Advertisement

VR for Medical Training

  • Robert Riener
  • Matthias Harders

Abstract

There are several benefits of applying VR technology to medicine. VR is more comprehensive than books and cadavers. It is also time and case independent, as the users can train and repeat medical skills at any time they want. Surgeons can practice treatments in extreme situations without taking a risk for the patient, as no patients are directly involved. Procedures are observable and reproducible, and performance can be recorded and used for assessment or evaluation of the treatment. Moreover, augmented information can be displayed to assist the treatment or decision making. Medical applications can benefit from VR in several areas. VR in medicine aims to optimize cost, improve quality of the education and therapy, allow long and efficient training sessions, and increase safety.

The major advantage of VR-based training is that an interactive and engaging setting enables an operator to learn through a first-person experience. Tasks are represented, which would be dangerous, expensive, or even infeasible to undertake in a real setting.

Keywords

Knee Joint Force Feedback Haptic Feedback Training Simulator Haptic Device 
These keywords were added by machine and not by the authors. This process is experimental and the keywords may be updated as the learning algorithm improves.

References

  1. 1.
    Alhalabi, M.O., Daniulaitis, V., Kawasaki, H., Hori, T.: Medical training simulation for palpation of subsurface tumor using hiro. In: Proceedings of the First Joint Eurohaptics Conference and Symposium on Haptic Interfaces for Virtual Environment and Teleoperator Systems, pp. 623–624. IEEE Computer Society, Washington (2005) CrossRefGoogle Scholar
  2. 2.
    Bachofen, D., Zatonyi, J., Harders, M., Szekely, G., Fruh, P., Thaler, M.: Enhancing the visual realism of hysteroscopy simulation. Stud. Health Technol. Inform. 119, 31–36 (2006) Google Scholar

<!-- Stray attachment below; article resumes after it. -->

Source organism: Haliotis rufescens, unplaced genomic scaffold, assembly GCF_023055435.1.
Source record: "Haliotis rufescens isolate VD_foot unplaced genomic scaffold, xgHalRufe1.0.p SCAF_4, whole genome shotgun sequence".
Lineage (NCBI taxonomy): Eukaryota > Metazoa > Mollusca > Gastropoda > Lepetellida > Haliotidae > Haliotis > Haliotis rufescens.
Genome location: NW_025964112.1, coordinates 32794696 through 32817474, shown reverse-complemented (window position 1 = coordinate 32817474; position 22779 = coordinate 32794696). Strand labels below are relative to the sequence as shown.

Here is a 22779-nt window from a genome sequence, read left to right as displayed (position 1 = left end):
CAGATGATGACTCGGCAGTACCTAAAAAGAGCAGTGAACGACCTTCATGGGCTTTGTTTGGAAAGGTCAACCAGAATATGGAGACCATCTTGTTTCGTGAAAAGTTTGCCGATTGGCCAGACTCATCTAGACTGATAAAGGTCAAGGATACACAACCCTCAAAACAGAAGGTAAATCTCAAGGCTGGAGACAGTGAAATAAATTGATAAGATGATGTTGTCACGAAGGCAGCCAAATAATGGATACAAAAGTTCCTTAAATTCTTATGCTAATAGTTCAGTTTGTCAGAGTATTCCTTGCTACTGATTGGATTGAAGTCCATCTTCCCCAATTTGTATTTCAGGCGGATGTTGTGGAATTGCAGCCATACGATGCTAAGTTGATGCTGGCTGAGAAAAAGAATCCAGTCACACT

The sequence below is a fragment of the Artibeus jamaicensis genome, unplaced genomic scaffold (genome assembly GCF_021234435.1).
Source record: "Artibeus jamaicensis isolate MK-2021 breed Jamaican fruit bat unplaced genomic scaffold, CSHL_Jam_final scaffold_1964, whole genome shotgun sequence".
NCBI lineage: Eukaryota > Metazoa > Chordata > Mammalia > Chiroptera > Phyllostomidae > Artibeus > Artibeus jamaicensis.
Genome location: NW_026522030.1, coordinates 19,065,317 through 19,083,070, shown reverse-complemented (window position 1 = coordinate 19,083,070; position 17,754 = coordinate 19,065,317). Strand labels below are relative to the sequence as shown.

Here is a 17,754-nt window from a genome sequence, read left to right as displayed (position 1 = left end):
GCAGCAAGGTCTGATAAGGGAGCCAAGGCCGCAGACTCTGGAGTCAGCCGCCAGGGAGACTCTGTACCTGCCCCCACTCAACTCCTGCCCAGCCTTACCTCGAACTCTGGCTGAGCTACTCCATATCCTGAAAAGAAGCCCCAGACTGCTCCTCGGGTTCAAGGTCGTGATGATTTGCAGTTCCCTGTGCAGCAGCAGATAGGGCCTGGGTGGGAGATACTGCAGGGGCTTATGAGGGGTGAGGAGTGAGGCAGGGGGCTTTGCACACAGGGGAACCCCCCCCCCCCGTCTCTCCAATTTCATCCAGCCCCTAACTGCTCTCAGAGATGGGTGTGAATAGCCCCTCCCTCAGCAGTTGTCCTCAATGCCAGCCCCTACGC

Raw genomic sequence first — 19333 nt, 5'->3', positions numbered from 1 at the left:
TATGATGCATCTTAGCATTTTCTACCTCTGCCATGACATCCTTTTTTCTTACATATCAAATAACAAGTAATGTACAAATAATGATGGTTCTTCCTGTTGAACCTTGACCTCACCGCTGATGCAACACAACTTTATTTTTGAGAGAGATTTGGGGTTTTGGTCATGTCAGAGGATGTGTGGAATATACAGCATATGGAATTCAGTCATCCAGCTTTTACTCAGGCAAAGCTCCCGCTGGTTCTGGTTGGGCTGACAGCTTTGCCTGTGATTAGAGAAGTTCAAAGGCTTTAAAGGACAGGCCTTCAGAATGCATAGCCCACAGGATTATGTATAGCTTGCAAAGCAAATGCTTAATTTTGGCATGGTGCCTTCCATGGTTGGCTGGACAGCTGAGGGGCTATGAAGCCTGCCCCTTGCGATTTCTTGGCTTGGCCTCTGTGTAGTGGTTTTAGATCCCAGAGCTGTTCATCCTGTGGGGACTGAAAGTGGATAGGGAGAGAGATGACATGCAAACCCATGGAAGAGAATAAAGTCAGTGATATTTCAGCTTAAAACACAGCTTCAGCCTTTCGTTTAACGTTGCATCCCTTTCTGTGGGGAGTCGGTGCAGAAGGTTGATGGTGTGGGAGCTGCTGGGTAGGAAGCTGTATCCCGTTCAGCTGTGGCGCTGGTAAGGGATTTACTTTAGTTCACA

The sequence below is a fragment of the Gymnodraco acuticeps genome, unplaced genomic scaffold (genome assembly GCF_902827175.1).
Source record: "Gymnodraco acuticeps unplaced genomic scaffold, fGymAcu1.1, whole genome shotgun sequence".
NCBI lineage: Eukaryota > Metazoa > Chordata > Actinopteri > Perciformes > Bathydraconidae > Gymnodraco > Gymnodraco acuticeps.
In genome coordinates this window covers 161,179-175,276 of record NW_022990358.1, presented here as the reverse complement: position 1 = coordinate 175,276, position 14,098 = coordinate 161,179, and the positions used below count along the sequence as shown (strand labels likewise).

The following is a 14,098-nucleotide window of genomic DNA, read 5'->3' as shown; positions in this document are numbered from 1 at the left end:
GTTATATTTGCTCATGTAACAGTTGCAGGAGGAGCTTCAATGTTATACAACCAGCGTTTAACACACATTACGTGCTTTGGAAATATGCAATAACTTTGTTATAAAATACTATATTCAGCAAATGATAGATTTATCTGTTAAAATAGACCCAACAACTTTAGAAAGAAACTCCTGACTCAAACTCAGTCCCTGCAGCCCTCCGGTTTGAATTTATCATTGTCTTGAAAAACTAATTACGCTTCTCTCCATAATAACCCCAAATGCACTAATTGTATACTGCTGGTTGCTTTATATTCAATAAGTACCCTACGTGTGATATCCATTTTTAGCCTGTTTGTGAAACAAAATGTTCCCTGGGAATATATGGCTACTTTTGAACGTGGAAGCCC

3. 3.
    Basdogan, C., Sedef, M., Harders, M., Wesarg, S.: VR-Based simulators for training in minimally invasive surgery. IEEE Comput. Graph. Appl. 27(2), 54–66 (2007). ISI Impact Factor 1.429 CrossRefGoogle Scholar
  4. 4.
    Berkley, J., Turkiyyah, G., Berg, D., Ganter, M., Weghorst, S.: Real-time finite element modeling for surgery simulation: an application to virtual suturing. IEEE Trans. Vis. Comput. Graph. 10(3), 314–325 (2004). doi: 10.1109/TVCG.2004.1272730 CrossRefGoogle Scholar
  5. 5.
    Brett, P.N., Parker, T.J., Harrison, A.J., Thomas, T.A., Carr, A.: Simulation of resistance forces acting on surgical needles. Proc. Inst. Mech. Eng. Part H, J. Eng. Med. 211(4), 335–347 (1997) CrossRefGoogle Scholar
  6. 6.
    Burdea, G., Coiffet, P.: Virtual Reality Technology. Wiley, New York (1993) Google Scholar
  7. 7.
    Burdea, G., Patounakis, G., Popescu, V., Weiss, R.E.: Virtual reality-based training for the diagnosis of prostate cancer. IEEE Trans. Biomed. Eng. 46(10), 1253–1260 (1999). doi: 10.1109/10.790503 CrossRefGoogle Scholar
  8. 8.
    Coles, T., John, N.W., Gould, D.A., Caldwell, D.G.: Haptic palpation for the femoral pulse in virtual interventional radiology. In: Advances in Computer-Human Interactions, 2009. ACHI ’09. Second International Conferences on, pp. 193–198 (2009). doi: 10.1109/ACHI.2009.61 CrossRefGoogle Scholar
  9. 9.
    Coles, T.R., Meglan, D., John, N.W.: The role of haptics in medical training simulators: a survey of the state of the art. IEEE Trans. Haptics 4(1), 51–66 (2011). doi: 10.1109/TOH.2010.19 CrossRefGoogle Scholar
  10. 10.